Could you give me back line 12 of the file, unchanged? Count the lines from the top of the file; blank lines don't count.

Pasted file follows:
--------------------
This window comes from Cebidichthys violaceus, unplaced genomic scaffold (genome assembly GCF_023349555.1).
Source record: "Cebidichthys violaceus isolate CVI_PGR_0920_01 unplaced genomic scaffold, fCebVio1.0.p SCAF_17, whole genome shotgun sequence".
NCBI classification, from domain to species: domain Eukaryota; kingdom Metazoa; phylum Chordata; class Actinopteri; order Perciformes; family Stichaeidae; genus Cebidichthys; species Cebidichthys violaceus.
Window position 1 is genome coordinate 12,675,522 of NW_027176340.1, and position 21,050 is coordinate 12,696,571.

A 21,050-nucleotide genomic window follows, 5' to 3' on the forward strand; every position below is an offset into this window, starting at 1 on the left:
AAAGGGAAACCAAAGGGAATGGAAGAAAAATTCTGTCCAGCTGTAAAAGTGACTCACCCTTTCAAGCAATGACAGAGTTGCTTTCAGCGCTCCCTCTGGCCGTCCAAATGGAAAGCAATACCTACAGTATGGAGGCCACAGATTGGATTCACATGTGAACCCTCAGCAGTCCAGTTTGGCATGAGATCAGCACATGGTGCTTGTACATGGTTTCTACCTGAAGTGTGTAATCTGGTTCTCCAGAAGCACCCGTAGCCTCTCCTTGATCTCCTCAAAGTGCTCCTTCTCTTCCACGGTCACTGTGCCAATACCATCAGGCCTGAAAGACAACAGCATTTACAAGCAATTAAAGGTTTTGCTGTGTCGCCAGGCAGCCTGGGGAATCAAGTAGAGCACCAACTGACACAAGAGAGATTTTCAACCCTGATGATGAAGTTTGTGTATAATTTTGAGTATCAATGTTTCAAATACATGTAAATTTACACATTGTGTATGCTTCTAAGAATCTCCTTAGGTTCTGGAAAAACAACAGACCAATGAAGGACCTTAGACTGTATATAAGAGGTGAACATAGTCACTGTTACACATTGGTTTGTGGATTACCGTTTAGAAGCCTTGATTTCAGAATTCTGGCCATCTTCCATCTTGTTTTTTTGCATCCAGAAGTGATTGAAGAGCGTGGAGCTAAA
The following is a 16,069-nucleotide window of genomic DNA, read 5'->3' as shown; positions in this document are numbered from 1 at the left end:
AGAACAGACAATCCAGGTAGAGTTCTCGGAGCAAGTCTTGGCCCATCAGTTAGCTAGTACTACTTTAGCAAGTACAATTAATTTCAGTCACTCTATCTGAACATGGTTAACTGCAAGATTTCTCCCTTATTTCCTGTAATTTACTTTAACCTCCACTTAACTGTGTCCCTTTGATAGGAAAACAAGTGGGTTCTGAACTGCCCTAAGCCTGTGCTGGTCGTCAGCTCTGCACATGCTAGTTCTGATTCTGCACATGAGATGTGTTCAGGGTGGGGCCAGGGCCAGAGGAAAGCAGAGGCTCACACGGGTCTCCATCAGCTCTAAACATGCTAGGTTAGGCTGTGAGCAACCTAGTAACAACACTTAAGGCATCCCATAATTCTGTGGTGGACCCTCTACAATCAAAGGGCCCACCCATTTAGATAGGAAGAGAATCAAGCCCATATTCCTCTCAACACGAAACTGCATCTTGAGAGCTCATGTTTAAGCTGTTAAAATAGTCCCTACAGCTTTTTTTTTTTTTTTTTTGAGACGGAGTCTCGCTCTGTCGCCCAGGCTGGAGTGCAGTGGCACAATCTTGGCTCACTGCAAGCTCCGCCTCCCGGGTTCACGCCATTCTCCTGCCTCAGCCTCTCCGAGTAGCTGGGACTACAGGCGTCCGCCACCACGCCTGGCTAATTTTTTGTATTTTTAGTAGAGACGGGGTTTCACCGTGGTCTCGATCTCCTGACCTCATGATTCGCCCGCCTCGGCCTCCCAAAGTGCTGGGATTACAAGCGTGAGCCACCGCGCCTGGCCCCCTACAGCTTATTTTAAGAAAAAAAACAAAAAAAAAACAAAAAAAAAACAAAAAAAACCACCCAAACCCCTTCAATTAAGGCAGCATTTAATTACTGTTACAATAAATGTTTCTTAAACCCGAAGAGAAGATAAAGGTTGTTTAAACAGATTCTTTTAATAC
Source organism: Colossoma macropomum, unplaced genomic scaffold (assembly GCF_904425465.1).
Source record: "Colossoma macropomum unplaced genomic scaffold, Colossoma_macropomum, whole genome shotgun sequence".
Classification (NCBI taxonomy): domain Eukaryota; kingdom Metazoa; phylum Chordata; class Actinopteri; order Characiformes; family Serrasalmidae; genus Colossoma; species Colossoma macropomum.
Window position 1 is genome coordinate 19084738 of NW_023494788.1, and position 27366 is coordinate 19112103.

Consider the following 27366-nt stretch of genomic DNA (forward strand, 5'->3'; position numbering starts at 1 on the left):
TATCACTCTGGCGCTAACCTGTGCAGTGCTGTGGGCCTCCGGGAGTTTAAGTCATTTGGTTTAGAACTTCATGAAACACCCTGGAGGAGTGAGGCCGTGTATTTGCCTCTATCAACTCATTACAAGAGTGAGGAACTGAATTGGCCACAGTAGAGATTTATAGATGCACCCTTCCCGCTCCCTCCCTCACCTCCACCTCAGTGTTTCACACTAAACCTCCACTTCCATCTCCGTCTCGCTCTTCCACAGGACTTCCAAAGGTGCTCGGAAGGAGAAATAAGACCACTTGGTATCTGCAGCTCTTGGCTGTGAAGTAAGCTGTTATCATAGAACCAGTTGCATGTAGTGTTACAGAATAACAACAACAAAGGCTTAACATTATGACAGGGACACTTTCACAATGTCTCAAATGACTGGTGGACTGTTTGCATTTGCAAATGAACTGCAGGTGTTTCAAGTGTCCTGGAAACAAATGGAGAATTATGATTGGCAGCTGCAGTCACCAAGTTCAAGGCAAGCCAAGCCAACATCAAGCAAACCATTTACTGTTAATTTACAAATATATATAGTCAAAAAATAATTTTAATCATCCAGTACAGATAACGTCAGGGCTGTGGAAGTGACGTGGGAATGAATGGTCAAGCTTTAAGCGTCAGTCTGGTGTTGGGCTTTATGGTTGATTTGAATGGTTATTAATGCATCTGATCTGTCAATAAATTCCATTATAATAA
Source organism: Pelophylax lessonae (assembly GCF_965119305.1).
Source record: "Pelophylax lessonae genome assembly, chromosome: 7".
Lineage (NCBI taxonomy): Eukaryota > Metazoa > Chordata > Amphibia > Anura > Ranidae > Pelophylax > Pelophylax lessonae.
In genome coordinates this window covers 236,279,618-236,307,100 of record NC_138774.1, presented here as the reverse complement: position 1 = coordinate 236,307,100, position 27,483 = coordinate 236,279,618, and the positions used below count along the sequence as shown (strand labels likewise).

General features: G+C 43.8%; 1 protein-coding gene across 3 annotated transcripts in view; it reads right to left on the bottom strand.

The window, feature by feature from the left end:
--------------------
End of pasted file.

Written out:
Window position 1 is genome coordinate 19084738 of NW_023494788.1, and position 27366 is coordinate 19112103.